#888 Roughing it on Vargas Island

Close to the Bone
by Dorothy Kirk

Victoria: Vargas Publishing, 2020
$14.00 / 9781777011802

Reviewed by Rose Morrison


“I have only felt regret and longing,” writes Dorothy Kirk, “for things I never tried, or words I never spoke.” Kirk’s Close to the Bone is an account of her first year of wilderness living on a small Island off the west coast of Vancouver Island with partner Ed Guenther. The couple, well settled in Victoria, enjoys occasional backpacking holidays while dreaming of the time that they can retreat from the city to lead a quiet, more self-sufficient life. Kirk, suddenly it seems, disillusioned with her work and staid life, tells her partner that she’s ready to make the change. They start planning, and lease a cabin on Vargas Island, which lies northwest of the Vancouver Island town of Tofino.

Guenther had experienced wilderness living before he and Kirk met; but for her, this is a big adjustment. They make lists, buy supplies and sell their house. Kirk is neither a seafarer nor a lover of the sea, which she fears; but she comes to respect it. Living on Vargas, she relates how their new life depends so much on tides, ocean swells and weather; and how much skill and work is involved in safely bringing a boat to shore on Vargas, landing supplies and carting them from the beach, over a sand bank and to their cabin. Her first experience of doing this in rough weather puts her out of action for a week because of knee problems.

Clayoquot Sound with Vargas Island in the middle distance. Photo by Sander Jain
The cabin at Vargas
Dorothy Kirk on the cabin porch, Vargas Island, June 1996

Kirk unfolds her story with ease and simplicity. Although the couple’s way of life on Vargas is basic, it is not easy. There’s firewood to be gathered, transported, cut and stored for winter and a ramp to be built for the boat. There are raised beds to be extended and seeded with vegetables, ditches to be dug, repairs to be done. Building an animal-proof garden fence requires beach-combed cedar posts and pickets made from alder wood. The cabin has no electricity and water comes from a well with a pump at the kitchen sink. Mice find the place ideal.

The writer’s appreciation of the natural world is obvious; from the first dolphin she sees, to garter snakes, trees and skies, she likes it all; but it is the myriad birds that chart the seasons who bring the greatest joy. There is no pretension in her descriptions, “A particular bird I … cannot identify him … delighted my soul and brings a smile to my face even now…” Longer days and mild weather bring visitors; Guenther’s sons spend Easter at the cabin; some friends visit. Occasional kayakers come to their shores and boats pass by. While life seems easier in these more clement times, subsistence still requires constant effort.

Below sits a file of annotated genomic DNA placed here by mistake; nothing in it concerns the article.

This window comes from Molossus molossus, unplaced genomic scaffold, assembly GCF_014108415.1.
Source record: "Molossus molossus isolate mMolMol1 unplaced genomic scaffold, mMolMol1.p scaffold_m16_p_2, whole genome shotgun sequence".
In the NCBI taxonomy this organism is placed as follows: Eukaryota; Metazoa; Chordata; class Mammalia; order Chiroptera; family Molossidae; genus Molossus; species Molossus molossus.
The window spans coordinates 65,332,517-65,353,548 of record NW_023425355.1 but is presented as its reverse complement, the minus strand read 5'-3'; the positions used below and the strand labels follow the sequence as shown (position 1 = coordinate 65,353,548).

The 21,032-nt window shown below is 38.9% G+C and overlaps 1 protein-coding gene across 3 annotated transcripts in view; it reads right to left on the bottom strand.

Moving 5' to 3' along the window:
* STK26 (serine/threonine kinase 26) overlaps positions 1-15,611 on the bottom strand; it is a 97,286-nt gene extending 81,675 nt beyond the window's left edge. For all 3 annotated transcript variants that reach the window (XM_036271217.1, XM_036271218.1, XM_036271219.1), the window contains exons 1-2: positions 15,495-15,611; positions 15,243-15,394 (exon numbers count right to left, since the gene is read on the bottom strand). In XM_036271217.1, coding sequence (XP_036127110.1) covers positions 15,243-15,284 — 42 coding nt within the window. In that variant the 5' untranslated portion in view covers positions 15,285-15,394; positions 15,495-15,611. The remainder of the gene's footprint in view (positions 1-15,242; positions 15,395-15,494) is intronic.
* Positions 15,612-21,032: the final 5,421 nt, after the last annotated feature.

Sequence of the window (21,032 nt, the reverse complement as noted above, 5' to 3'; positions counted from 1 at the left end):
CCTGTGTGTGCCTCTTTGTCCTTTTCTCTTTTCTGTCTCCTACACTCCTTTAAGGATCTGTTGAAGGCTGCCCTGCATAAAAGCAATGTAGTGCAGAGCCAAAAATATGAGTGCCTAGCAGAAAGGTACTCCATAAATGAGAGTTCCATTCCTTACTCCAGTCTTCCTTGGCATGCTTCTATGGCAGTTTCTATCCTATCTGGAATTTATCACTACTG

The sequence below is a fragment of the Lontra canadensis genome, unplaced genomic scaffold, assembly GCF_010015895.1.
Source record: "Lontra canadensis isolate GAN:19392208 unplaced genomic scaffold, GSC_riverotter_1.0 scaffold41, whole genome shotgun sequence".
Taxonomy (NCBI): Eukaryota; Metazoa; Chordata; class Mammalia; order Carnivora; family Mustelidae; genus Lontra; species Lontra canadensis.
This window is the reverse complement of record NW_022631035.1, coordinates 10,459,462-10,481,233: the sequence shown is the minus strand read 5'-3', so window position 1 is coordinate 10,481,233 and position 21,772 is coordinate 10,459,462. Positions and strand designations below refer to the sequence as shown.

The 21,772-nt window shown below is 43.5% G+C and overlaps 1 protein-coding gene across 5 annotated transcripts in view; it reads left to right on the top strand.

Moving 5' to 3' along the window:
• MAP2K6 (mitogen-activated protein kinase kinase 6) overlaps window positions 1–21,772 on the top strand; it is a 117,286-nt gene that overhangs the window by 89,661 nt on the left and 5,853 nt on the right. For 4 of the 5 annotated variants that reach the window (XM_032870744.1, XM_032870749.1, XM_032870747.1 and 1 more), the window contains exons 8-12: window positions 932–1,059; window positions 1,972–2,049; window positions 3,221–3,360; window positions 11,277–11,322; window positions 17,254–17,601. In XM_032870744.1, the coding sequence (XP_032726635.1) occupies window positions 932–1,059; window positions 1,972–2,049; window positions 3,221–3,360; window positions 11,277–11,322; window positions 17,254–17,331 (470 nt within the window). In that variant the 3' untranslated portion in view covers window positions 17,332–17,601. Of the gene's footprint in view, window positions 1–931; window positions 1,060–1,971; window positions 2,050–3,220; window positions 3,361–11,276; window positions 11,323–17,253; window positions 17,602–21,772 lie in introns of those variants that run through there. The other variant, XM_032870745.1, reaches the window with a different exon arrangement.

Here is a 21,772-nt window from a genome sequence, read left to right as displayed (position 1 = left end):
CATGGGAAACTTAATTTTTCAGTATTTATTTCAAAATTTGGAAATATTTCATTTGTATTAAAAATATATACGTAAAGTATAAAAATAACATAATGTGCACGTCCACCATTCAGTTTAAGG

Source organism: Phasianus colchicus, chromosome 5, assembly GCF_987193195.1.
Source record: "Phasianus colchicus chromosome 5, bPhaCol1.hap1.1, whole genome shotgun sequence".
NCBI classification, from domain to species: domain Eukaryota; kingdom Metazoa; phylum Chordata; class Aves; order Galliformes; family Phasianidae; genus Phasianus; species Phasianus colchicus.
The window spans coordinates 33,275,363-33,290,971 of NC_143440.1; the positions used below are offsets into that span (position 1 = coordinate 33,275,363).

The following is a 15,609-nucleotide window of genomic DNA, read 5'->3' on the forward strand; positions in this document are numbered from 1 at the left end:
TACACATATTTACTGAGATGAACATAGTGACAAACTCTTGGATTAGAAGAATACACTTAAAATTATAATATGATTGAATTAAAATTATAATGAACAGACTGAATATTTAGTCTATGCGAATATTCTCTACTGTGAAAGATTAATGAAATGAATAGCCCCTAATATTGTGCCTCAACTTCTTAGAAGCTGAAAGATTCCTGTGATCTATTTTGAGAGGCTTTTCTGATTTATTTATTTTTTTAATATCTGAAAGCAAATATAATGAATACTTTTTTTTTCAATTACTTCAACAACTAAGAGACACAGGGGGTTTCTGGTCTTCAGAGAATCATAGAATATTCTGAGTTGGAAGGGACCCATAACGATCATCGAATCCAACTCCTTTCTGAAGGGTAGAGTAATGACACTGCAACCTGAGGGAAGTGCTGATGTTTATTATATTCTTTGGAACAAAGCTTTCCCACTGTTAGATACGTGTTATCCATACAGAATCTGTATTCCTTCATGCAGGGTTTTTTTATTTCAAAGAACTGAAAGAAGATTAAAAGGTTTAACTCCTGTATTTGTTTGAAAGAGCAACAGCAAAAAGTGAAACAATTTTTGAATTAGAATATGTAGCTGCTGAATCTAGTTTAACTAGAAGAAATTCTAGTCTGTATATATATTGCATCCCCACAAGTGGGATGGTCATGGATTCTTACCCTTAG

Dorothy on veranda, Vargas Island
Kirk in the cabin

There is a turn in Kirk’s story of hard work and happiness in the wilderness. As fall approaches her mood changes. Despite the occasional boat trip to get supplies and visit people, she misses friends; and responses to her letters are few. This is not a simple sadness experienced as days grow shorter. Kirk wonders if there is a point to living and sinks into depression; a state, she writes, that even suicide cannot cure. She adds, “I know my dark side.” Now the reader steps back, searching for deeper understanding of this gentle person who reads extensively and writes, spends time cooking meagre meals on a wood stove; and who loves to “meander through the days” on Vargas with Ed. Close to the Bone reveals nothing about her life before she met Guenther. What kind of work was she doing when she decided to make a radical change? Has she had previous depressive episodes? And was it in desperation for a brighter outlook that she decided to risk wilderness living?